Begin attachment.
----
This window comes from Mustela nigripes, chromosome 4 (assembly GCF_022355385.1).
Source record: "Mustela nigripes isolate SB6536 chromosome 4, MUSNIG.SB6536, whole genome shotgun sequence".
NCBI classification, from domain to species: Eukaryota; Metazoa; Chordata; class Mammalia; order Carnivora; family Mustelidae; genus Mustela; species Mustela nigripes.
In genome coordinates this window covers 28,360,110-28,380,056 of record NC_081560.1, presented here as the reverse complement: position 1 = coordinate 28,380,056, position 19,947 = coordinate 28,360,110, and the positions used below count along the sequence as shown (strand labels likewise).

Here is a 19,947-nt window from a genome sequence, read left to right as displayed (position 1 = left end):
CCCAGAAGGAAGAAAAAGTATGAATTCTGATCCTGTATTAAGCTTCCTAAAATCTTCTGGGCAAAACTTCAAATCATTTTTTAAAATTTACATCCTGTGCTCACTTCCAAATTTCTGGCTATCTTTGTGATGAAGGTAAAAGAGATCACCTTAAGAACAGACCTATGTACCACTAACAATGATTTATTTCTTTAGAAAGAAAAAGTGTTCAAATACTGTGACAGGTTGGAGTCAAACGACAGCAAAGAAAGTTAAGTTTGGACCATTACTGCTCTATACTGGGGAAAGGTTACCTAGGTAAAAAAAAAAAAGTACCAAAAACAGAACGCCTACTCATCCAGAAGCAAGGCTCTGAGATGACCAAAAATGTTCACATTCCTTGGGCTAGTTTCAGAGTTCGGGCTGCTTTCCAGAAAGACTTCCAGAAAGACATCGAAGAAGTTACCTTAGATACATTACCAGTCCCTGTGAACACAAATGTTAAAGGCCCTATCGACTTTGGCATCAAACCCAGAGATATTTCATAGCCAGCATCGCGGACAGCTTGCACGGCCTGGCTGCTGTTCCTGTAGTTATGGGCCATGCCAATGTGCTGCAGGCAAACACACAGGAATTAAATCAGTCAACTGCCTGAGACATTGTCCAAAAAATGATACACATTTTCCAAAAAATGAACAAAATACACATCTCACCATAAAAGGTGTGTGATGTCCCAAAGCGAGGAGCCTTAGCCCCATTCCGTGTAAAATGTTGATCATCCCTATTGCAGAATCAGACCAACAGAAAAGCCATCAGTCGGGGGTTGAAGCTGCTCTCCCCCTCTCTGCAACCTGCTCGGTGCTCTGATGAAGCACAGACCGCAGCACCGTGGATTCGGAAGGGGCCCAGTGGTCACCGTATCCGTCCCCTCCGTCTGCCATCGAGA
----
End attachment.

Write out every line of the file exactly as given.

This window comes from Mustela nigripes, chromosome 4 (assembly GCF_022355385.1).
Source record: "Mustela nigripes isolate SB6536 chromosome 4, MUSNIG.SB6536, whole genome shotgun sequence".
NCBI classification, from domain to species: Eukaryota; Metazoa; Chordata; class Mammalia; order Carnivora; family Mustelidae; genus Mustela; species Mustela nigripes.
In genome coordinates this window covers 28,360,110-28,380,056 of record NC_081560.1, presented here as the reverse complement: position 1 = coordinate 28,380,056, position 19,947 = coordinate 28,360,110, and the positions used below count along the sequence as shown (strand labels likewise).

Here is a 19,947-nt window from a genome sequence, read left to right as displayed (position 1 = left end):
CCCAGAAGGAAGAAAAAGTATGAATTCTGATCCTGTATTAAGCTTCCTAAAATCTTCTGGGCAAAACTTCAAATCATTTTTTAAAATTTACATCCTGTGCTCACTTCCAAATTTCTGGCTATCTTTGTGATGAAGGTAAAAGAGATCACCTTAAGAACAGACCTATGTACCACTAACAATGATTTATTTCTTTAGAAAGAAAAAGTGTTCAAATACTGTGACAGGTTGGAGTCAAACGACAGCAAAGAAAGTTAAGTTTGGACCATTACTGCTCTATACTGGGGAAAGGTTACCTAGGTAAAAAAAAAAAAGTACCAAAAACAGAACGCCTACTCATCCAGAAGCAAGGCTCTGAGATGACCAAAAATGTTCACATTCCTTGGGCTAGTTTCAGAGTTCGGGCTGCTTTCCAGAAAGACTTCCAGAAAGACATCGAAGAAGTTACCTTAGATACATTACCAGTCCCTGTGAACACAAATGTTAAAGGCCCTATCGACTTTGGCATCAAACCCAGAGATATTTCATAGCCAGCATCGCGGACAGCTTGCACGGCCTGGCTGCTGTTCCTGTAGTTATGGGCCATGCCAATGTGCTGCAGGCAAACACACAGGAATTAAATCAGTCAACTGCCTGAGACATTGTCCAAAAAATGATACACATTTTCCAAAAAATGAACAAAATACACATCTCACCATAAAAGGTGTGTGATGTCCCAAAGCGAGGAGCCTTAGCCCCATTCCGTGTAAAATGTTGATCATCCCTATTGCAGAATCAGACCAACAGAAAAGCCATCAGTCGGGGGTTGAAGCTGCTCTCCCCCTCTCTGCAACCTGCTCGGTGCTCTGATGAAGCACAGACCGCAGCACCGTGGATTCGGAAGGGGCCCAGTGGTCACCGTATCCGTCCCCTCCGTCTGCCATCGAGA